Shouldn’t children just play and have fun?
This is a common misconception about learning and fun. One of the major reasons for drop out in youth sport is that they are not competent in skills and are not learning skills. It is fun to learn and gain competency and is a major motivating factor for children when they improve a skill and are working toward mastery.
Studies have found that to learn new skills and to improve on existing ones is a consistent top reason for participation in youth sport (e.g. Ewing & Seefeldt, 1996; Gill et al.,1983; Lee et a, 2000; Wankel & Kreisel, 1985; White et al., 1998)
Lack of skill learning a major cause of dropout. Skill learning is major part of “having fun” (Wankel & Kreisel, 1985; Garn & Cothran, 2006)
Why can’t teachers just do this work?
I personally believe it is too much to expect that teachers be competent physical education specialists on top of all their other teaching demands. As someone who has spent the last 10 years in the physical health and fitness profession, the depth of knowledge one needs to coach movement is significant and highly challenging. While many teachers have a positive attitude toward physical education findings regarding non specialist PE teachers in an Australian study highlighted the following. (Morgan & Hansen 2008)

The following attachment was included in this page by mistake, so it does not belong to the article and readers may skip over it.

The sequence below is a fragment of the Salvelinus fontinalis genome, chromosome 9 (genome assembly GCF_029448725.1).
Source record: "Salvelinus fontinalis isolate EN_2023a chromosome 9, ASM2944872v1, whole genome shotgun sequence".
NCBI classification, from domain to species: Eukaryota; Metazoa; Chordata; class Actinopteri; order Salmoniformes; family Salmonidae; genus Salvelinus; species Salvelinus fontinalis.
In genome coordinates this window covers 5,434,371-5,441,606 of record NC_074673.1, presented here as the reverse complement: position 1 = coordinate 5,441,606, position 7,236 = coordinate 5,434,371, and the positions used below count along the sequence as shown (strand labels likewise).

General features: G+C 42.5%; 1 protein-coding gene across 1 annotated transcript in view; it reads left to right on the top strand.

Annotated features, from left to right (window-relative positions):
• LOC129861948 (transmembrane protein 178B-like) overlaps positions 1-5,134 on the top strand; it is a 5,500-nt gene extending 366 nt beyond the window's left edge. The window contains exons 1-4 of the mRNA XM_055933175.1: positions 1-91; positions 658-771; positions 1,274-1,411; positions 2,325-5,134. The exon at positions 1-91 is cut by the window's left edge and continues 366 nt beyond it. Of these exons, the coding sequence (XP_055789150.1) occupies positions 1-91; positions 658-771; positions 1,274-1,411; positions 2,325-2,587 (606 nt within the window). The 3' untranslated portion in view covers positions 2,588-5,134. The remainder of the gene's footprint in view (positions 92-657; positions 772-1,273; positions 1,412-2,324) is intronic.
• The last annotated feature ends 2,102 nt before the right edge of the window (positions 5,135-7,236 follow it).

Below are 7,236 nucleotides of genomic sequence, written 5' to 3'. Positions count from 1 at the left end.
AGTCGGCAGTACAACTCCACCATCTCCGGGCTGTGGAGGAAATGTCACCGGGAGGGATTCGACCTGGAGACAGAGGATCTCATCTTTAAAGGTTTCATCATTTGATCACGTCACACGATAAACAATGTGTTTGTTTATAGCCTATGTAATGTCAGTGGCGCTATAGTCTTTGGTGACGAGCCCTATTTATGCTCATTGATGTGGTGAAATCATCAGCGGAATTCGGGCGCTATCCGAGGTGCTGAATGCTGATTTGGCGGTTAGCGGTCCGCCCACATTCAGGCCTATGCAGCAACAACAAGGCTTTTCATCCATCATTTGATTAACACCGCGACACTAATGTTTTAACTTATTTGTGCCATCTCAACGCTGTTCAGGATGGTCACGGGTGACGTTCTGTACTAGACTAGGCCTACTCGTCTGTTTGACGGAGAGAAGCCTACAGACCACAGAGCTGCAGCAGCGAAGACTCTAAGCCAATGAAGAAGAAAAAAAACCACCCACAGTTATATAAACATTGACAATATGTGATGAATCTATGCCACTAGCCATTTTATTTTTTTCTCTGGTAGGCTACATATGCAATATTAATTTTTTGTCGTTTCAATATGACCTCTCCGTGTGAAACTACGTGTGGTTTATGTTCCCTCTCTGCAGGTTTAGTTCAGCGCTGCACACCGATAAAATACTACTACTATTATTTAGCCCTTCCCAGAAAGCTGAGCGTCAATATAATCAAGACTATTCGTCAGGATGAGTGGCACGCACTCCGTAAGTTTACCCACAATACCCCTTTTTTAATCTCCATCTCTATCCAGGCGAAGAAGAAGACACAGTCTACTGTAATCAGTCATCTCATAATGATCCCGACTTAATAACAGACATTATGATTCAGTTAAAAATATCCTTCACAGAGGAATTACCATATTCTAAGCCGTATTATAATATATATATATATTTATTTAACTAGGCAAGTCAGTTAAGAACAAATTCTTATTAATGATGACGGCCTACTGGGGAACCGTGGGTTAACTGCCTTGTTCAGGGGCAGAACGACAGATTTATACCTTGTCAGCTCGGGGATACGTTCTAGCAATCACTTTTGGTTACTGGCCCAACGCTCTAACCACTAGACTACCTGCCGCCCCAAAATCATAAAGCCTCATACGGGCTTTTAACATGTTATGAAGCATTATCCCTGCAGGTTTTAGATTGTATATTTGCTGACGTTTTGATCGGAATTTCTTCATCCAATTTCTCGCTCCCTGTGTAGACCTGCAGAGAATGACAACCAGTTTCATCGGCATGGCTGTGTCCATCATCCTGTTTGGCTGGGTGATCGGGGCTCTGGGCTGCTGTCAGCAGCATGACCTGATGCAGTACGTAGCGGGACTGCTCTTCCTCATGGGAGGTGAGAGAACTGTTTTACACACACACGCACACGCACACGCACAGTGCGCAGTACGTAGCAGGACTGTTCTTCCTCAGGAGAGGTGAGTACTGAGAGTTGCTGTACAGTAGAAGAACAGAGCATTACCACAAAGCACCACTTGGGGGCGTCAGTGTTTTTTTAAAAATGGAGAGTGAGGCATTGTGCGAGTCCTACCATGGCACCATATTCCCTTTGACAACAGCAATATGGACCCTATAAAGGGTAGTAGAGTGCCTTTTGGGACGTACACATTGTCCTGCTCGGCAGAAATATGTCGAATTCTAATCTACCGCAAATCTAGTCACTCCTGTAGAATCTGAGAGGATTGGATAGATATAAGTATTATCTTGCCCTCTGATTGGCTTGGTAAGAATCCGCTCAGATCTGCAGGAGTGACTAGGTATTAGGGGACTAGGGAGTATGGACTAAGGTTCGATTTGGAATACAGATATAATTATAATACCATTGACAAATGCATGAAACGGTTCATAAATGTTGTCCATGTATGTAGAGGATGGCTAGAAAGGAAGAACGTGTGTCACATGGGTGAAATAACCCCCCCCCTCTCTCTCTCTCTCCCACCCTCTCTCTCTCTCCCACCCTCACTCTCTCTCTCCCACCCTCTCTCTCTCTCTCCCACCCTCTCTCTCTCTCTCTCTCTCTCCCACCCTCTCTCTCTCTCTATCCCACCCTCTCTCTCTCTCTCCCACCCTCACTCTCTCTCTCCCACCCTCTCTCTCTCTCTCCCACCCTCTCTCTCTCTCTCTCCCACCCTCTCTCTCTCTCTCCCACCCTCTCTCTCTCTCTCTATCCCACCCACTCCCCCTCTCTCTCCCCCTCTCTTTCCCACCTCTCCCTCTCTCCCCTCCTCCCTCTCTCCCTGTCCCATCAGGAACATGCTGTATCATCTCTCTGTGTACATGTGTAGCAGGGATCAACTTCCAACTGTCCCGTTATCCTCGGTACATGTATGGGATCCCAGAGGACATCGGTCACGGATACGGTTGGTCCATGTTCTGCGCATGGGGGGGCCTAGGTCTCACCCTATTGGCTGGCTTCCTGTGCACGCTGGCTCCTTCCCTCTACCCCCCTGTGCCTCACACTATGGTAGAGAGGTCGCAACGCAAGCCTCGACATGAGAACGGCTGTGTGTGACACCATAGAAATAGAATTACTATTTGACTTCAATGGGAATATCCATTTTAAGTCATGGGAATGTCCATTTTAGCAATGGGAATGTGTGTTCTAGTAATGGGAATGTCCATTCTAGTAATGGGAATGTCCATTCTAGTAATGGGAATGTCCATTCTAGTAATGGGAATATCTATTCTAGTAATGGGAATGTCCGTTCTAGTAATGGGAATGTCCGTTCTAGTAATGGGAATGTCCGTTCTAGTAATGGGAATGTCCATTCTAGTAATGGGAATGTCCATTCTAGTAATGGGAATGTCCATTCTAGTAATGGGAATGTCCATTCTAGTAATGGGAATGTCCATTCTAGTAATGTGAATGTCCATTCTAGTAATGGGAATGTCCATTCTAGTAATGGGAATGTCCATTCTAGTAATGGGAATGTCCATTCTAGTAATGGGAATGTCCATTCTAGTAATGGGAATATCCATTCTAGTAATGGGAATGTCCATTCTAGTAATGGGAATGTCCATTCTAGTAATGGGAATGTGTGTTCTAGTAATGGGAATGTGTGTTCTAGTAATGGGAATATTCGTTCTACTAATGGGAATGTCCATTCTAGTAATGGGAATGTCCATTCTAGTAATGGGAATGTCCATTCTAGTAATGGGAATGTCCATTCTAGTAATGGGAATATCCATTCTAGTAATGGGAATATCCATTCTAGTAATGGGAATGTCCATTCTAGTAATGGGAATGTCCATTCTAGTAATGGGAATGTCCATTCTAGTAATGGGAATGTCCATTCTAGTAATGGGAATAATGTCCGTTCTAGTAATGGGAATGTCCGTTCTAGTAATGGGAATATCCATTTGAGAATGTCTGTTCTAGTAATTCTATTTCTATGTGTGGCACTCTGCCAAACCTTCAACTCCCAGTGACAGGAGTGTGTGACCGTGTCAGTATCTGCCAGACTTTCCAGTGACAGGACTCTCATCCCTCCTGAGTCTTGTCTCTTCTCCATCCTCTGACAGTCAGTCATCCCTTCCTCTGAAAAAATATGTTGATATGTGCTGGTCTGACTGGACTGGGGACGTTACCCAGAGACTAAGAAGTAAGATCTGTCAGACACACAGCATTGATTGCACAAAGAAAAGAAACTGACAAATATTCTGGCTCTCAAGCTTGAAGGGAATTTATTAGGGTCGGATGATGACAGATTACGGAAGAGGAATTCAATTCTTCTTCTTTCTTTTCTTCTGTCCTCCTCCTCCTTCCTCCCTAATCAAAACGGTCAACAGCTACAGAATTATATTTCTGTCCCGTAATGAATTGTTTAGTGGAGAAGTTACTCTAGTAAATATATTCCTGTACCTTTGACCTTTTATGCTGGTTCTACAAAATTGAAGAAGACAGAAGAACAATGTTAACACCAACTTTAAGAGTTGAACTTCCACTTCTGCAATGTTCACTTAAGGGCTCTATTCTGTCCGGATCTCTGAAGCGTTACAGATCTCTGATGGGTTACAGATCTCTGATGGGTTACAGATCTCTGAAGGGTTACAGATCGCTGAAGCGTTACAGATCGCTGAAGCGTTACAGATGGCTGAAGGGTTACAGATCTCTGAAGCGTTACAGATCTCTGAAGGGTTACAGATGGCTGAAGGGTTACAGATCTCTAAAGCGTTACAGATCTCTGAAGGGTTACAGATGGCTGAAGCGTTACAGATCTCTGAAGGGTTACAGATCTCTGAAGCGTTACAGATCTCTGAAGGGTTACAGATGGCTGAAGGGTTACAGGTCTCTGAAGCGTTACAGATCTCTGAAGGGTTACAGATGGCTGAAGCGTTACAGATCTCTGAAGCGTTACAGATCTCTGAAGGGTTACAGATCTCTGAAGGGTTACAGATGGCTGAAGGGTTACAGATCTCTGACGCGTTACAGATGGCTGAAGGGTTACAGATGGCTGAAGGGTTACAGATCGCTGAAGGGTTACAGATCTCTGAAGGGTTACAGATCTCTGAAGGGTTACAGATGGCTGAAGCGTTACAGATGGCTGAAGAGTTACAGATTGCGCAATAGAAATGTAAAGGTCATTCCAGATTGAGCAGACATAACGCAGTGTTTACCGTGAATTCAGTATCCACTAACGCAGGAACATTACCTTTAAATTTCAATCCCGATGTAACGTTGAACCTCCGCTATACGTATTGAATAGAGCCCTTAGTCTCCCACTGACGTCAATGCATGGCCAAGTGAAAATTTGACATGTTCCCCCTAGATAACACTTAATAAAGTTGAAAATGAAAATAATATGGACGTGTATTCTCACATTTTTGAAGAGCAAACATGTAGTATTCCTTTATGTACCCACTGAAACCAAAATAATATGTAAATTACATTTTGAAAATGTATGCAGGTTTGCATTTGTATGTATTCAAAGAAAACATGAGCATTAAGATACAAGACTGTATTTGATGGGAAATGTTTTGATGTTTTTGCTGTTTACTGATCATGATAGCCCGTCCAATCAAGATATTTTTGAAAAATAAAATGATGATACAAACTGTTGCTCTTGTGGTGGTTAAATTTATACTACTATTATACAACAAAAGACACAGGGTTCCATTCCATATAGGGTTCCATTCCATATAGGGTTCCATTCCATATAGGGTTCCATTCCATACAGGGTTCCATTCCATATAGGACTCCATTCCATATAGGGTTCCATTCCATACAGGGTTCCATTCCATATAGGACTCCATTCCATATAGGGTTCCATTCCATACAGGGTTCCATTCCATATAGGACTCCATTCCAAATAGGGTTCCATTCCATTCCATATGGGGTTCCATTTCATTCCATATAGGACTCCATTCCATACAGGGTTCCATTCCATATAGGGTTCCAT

- A lack of confidence in teaching PE.
- A lack of knowledge and skills to teach
- A lack of appropriate equipment and facilities
- A lack of time.
In an American study, Gagen & Getchell (2006) found that very few early childhood education programmes provide developmentally and instructionally appropriate motor skill interventions for children.
What is the aim of the Physical ED. Physical Literacy Program?
The program aims to develop the physical competence that is deemed appropriate at the various school grades. The long-term aspiration is for all young people to engage in daily physical activity, with increasing levels of intensity, to impact positively on their health and well-being.